A metaphor can save us.
The merlot was an indulgence; usually I avoid wine at lunch, afraid I'll doze over the keyboard the rest of the afternoon. But deadline was met, and the wine was rich and fumy. I held the glass loosely at the stem, letting it tilt and swirl while I reminisced about this year's Good Friday liturgy -- its stark beauty, its deep emotional power. Halfway through what I thought was an eloquent account, my friend looked up from his pasta.
"You really believe all that?"
"All ... what?" I asked, afraid he was referring to my maudlin adjectives.
"That Christ rose from the dead," he said impatiently, "to give us eternal life."
The merlot glow dissipated like fog in sun. I reached for the pitcher of iced tea, buying time.
Did I believe it?
"Maybe not literally, detail by detail as exact historic fact, "I hedged," although I don't disbelieve it either. I just don't know. And to be honest, I'm not even sure the literal facts matter that much to me. Because as metaphor, I believe it absolutely."
I might as well have thrown my head back and issued a war whoop. Charges of hypocrisy flew across the table, landing hard on the side of my face. Instead of turning the other cheek, I ducked and tried to deflect them. "You know, Mike, quite a few theologians and church officials would say the same thing if you got them drank and injected them with truth serum."
"Then they're betraying their flock, because those people depend on the resurrection to be literally true. That's the very ground of their faith. They build their lives on it."
"Exactly," I replied. "The people who believe at the level of metaphor don't want to shake the faith of people for whom that makes no sense, so they just translate back and forth. Which is fine, because they're all saying the same thing, anyway. It's just two different levels of truth."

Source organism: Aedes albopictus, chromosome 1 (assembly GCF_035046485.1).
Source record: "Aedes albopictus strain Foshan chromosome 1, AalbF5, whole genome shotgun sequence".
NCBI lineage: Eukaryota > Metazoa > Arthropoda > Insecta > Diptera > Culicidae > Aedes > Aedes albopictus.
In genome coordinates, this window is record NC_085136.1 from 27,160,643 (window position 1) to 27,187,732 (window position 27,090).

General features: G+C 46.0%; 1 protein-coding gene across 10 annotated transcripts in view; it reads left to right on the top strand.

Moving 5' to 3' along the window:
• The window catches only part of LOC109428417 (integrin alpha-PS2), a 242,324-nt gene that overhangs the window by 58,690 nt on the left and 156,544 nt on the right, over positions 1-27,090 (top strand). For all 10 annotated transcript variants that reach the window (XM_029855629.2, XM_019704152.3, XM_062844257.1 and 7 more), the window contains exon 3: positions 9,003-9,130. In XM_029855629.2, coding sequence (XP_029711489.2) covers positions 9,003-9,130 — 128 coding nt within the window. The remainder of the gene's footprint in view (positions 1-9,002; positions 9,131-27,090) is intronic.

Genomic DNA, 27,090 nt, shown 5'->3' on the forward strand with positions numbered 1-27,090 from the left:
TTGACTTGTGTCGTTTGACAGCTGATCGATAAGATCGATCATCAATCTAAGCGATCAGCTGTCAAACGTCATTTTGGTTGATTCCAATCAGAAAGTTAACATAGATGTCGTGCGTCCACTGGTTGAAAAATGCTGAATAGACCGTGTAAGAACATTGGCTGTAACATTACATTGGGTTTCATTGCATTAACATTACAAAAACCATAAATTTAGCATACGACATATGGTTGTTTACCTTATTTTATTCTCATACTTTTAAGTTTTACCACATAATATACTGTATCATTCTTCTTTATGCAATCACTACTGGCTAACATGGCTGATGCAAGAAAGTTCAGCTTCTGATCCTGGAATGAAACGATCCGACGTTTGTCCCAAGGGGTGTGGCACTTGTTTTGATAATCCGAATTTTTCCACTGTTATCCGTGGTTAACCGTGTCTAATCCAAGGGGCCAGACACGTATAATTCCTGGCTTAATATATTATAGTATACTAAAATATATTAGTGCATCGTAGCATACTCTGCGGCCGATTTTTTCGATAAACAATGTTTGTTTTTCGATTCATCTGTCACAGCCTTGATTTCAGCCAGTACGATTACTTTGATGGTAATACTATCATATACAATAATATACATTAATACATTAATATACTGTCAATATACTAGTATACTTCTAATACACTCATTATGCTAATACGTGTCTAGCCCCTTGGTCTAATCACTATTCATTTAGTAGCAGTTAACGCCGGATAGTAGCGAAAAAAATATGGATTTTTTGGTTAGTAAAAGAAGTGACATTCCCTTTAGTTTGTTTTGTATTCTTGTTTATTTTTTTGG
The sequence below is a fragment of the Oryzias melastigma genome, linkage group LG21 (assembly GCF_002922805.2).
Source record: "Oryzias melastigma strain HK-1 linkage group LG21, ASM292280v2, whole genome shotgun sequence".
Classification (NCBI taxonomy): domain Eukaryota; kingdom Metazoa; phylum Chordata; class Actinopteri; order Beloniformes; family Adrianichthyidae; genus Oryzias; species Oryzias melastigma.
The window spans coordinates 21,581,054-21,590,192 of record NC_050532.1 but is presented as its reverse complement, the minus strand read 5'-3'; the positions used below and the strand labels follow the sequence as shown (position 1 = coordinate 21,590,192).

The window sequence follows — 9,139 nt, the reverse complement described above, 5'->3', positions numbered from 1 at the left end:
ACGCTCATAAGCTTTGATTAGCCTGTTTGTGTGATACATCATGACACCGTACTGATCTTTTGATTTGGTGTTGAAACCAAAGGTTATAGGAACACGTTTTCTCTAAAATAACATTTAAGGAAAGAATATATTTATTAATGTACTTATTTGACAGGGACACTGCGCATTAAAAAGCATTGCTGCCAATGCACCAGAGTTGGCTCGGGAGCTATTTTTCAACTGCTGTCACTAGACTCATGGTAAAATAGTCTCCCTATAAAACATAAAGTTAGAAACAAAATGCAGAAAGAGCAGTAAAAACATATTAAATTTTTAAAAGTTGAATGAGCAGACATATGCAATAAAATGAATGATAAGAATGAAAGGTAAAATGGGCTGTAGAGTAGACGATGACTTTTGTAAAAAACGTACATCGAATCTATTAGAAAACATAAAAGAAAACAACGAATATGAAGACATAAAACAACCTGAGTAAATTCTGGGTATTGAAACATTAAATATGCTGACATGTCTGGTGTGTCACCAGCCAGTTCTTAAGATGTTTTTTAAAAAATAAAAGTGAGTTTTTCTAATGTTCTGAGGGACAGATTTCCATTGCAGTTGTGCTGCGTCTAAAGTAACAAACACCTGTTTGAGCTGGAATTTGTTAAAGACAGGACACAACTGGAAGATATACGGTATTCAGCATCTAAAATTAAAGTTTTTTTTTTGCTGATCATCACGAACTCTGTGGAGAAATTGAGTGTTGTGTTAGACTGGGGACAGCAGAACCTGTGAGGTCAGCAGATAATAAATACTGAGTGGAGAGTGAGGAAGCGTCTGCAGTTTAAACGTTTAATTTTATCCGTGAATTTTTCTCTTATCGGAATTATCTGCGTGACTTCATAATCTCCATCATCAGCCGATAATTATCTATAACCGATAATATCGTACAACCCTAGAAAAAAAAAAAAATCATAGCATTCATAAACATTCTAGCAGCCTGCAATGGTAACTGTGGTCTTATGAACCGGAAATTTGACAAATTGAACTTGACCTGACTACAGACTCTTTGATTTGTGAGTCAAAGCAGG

Mike cocked his head, and I knew I was in for it. "So who says the truth of metaphor's any higher or better than the truth of history?" He pushed away the rest of his pasta and leaned forward. "What is truth, anyway?"
Pilate has asked the same question.
Nobody had answered.
Taking advantage of my silence, Mike fired again: "What good is a metaphor about resurrection if the resurrection didn't physically happen? For that matter, what good is metaphor, period?"
I took a stab about as forceful as a grapefruit knife. "Metaphor is a way to express relationships too profound for regular prose," I recited. "It's the language of symbol; it builds bridges and connects dissimilar things and reconciles opposites and embraces paradox." My list, cribbed from old English class notes, kept growing. "Metaphor," I said finally, "transcends the material world."
Driving home, I continued the conversation alone, and suddenly my points seemed more convincing. Saying something was metaphor didn't mean it wasn't true, it meant it was true in the most universal way possible. Jesus literally dying to save us was a powerful fact, a martyrdom worthy of worship. But if you raised it to metaphor, that death represented the ability of pure, self-sacrificing love to redeem all of creation. If the metaphor was true, then its pattern was written into the very structure of the cosmos.
Wasn't that better?